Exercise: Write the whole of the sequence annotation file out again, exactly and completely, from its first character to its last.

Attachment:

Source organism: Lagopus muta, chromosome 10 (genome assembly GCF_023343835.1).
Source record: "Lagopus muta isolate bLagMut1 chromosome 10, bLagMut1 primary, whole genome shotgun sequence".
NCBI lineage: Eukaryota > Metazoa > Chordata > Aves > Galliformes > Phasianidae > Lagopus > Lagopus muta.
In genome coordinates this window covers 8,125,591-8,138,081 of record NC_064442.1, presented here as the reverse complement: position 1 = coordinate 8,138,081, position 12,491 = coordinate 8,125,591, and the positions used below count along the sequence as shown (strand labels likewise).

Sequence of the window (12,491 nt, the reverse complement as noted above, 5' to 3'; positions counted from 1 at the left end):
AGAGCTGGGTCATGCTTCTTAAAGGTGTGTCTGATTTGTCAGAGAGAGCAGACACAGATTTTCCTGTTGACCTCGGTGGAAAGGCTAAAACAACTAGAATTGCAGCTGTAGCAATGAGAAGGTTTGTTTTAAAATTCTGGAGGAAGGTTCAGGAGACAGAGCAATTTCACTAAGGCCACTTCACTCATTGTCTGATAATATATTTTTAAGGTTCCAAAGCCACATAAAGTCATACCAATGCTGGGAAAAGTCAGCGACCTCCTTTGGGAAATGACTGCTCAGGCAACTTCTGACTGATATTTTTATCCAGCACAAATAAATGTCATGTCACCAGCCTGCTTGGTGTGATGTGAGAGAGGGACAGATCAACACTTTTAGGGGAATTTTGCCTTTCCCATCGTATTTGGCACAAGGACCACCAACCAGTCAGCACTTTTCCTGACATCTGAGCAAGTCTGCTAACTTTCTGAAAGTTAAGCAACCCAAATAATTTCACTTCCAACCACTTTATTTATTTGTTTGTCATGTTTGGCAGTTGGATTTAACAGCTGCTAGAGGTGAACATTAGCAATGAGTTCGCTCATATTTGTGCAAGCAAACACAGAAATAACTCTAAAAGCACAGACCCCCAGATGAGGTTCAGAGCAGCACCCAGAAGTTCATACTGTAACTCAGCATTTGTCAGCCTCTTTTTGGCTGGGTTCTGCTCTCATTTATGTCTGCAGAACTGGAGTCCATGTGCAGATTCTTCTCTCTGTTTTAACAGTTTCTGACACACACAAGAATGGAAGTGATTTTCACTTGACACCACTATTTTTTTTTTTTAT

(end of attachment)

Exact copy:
Source organism: Lagopus muta, chromosome 10 (genome assembly GCF_023343835.1).
Source record: "Lagopus muta isolate bLagMut1 chromosome 10, bLagMut1 primary, whole genome shotgun sequence".
NCBI lineage: Eukaryota > Metazoa > Chordata > Aves > Galliformes > Phasianidae > Lagopus > Lagopus muta.
In genome coordinates this window covers 8,125,591-8,138,081 of record NC_064442.1, presented here as the reverse complement: position 1 = coordinate 8,138,081, position 12,491 = coordinate 8,125,591, and the positions used below count along the sequence as shown (strand labels likewise).

Sequence of the window (12,491 nt, the reverse complement as noted above, 5' to 3'; positions counted from 1 at the left end):
AGAGCTGGGTCATGCTTCTTAAAGGTGTGTCTGATTTGTCAGAGAGAGCAGACACAGATTTTCCTGTTGACCTCGGTGGAAAGGCTAAAACAACTAGAATTGCAGCTGTAGCAATGAGAAGGTTTGTTTTAAAATTCTGGAGGAAGGTTCAGGAGACAGAGCAATTTCACTAAGGCCACTTCACTCATTGTCTGATAATATATTTTTAAGGTTCCAAAGCCACATAAAGTCATACCAATGCTGGGAAAAGTCAGCGACCTCCTTTGGGAAATGACTGCTCAGGCAACTTCTGACTGATATTTTTATCCAGCACAAATAAATGTCATGTCACCAGCCTGCTTGGTGTGATGTGAGAGAGGGACAGATCAACACTTTTAGGGGAATTTTGCCTTTCCCATCGTATTTGGCACAAGGACCACCAACCAGTCAGCACTTTTCCTGACATCTGAGCAAGTCTGCTAACTTTCTGAAAGTTAAGCAACCCAAATAATTTCACTTCCAACCACTTTATTTATTTGTTTGTCATGTTTGGCAGTTGGATTTAACAGCTGCTAGAGGTGAACATTAGCAATGAGTTCGCTCATATTTGTGCAAGCAAACACAGAAATAACTCTAAAAGCACAGACCCCCAGATGAGGTTCAGAGCAGCACCCAGAAGTTCATACTGTAACTCAGCATTTGTCAGCCTCTTTTTGGCTGGGTTCTGCTCTCATTTATGTCTGCAGAACTGGAGTCCATGTGCAGATTCTTCTCTCTGTTTTAACAGTTTCTGACACACACAAGAATGGAAGTGATTTTCACTTGACACCACTATTTTTTTTTTTTAT